by / April 21st, 2009 /

Mundy interview

About a decade ago Edmund Enright sat in the London office of his lawyer and was told the best thing for him to do would be to kill off Mundy. “Tarnished” was how the guy at the other side of the desk described the pseudonym of the Birr native, who had just been dropped by Sony when he was due to record to the follow up to his 1996 debut, Jellylegs.

“He said to me that if you want to re-establish yourself, you’re probably better off changing your name now,” says Enright in his local on Clanbrassil St. “You’ll probably get a record deal in the morning I was told, Mundy as a name was damaged because in a lot of people’s minds I’d flopped.”

Considering it’s a decade and two best-selling albums (24 Star Hotel and Raining Down Arrows) later and Enright is still known by his popular moniker, we can all guess that this particular confrontation ended up with him saying ‘fuck you, you’re not my lawyer any more’, and that’s exactly what happened.

A knackered Mundy is a new dad, has a new album and pointy facial hair. Speaking days before the release of his generally excellent fourth record, entitled Strawberry Blood, he admits, “I get this feeling I think before every album, a little bit of anxiety, kind of excitement as well. I don’t know what sort of album it is really. It’s a very important album to me because I’ve put every penny I have into it. That’s why it’s important for one thing, that it makes a few quid back. It’s scary times out there.”

It’s an album that goes from all-out rock to simple songwriting, with some left-of-centre structures and just the right chunk of moodiness; it’s 14 tracks long as well. “I think the 14 songs are all quite different and the hardest thing was tracklisting the album. It’s probably a few tracks too many in some people’s view but I just find that I tracklisted it as an A and a B side and you don’t have to listen to the fourteen songs as a row but when you listen to it as seven and seven it definitely makes sense.”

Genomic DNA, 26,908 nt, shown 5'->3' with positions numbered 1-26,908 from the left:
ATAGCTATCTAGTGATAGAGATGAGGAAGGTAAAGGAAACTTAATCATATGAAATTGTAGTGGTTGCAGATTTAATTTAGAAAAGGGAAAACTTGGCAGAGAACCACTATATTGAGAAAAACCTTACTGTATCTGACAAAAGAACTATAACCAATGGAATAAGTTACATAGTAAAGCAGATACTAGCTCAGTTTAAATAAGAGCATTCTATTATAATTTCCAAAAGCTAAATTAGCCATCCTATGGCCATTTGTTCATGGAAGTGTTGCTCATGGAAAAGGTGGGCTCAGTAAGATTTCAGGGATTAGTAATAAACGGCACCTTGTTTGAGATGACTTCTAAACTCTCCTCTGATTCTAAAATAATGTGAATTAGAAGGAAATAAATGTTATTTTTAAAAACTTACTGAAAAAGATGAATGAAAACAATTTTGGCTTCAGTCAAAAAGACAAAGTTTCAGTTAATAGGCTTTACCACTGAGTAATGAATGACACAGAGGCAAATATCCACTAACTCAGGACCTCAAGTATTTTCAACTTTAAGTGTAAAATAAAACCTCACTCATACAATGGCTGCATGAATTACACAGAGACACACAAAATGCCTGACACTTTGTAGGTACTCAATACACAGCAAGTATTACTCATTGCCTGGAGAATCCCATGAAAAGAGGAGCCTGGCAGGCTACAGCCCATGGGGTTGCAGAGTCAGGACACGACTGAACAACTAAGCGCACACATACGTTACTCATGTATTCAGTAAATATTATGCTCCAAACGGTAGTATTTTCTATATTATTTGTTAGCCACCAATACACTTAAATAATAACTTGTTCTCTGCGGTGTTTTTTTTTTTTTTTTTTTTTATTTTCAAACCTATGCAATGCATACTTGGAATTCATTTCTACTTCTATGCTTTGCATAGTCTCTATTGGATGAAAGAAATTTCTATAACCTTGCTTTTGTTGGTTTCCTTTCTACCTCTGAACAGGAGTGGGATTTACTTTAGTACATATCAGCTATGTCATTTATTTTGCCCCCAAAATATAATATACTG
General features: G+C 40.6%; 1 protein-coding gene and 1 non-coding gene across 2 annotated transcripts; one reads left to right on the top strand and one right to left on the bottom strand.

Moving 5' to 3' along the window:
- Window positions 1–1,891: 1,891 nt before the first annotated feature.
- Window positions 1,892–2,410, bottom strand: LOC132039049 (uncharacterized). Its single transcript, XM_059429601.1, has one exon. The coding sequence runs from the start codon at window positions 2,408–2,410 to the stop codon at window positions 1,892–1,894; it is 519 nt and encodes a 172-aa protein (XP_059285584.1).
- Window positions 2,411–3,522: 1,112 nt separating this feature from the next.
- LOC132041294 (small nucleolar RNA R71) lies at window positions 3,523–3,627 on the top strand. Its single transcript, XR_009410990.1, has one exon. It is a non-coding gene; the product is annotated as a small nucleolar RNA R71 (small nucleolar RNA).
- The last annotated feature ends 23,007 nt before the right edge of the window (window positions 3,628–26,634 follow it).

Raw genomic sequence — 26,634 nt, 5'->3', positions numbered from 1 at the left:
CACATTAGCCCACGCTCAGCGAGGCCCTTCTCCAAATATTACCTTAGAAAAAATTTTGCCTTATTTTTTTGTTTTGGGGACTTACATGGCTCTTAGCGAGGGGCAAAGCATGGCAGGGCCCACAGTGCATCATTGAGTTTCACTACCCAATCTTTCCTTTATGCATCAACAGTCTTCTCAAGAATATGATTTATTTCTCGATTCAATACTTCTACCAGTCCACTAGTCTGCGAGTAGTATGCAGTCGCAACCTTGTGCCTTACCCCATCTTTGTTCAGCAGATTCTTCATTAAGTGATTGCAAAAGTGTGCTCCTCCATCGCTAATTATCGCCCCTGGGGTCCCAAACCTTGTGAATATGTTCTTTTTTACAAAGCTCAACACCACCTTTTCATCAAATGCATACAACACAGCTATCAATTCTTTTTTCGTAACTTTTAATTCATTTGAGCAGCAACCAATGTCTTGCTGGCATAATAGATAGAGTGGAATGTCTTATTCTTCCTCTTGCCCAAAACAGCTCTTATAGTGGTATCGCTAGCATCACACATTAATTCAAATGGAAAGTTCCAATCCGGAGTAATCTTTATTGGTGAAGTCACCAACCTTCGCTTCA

He continues, “I don’t think it’s a comfortable album, as in comfort zone, because I think ‘Galway Girl’ threw a spanner in the works in that I don’t know what people expect now. I mean, I’ve made a lot of new friends but I’ll probably end up losing some as well. As a Mundy fan originally this is definitely a good, long awaited thing though.”

The success of his collaboration with Sharon Shannon on the cover of the Steve Earle tune has had its side effects. “What I’ve started doing of late is playing ‘Galway Girl’ and ‘July’ earlier in the set, just because I felt it was fairer. There was a lot of kids turning up and a lot of older people as well and I was kinda goin ‘these guys are only here for two songs’ so I moved it up to the front. I think now that if the original Mundy fans get to hear this (Strawberry Blood) they’ll think ‘okay right, that#s where he’s going’, cos I think ‘Galway Girl’ confused a lot of people, they thought that was the new direction I was going in which it wasn’t, it was just a little side thing.”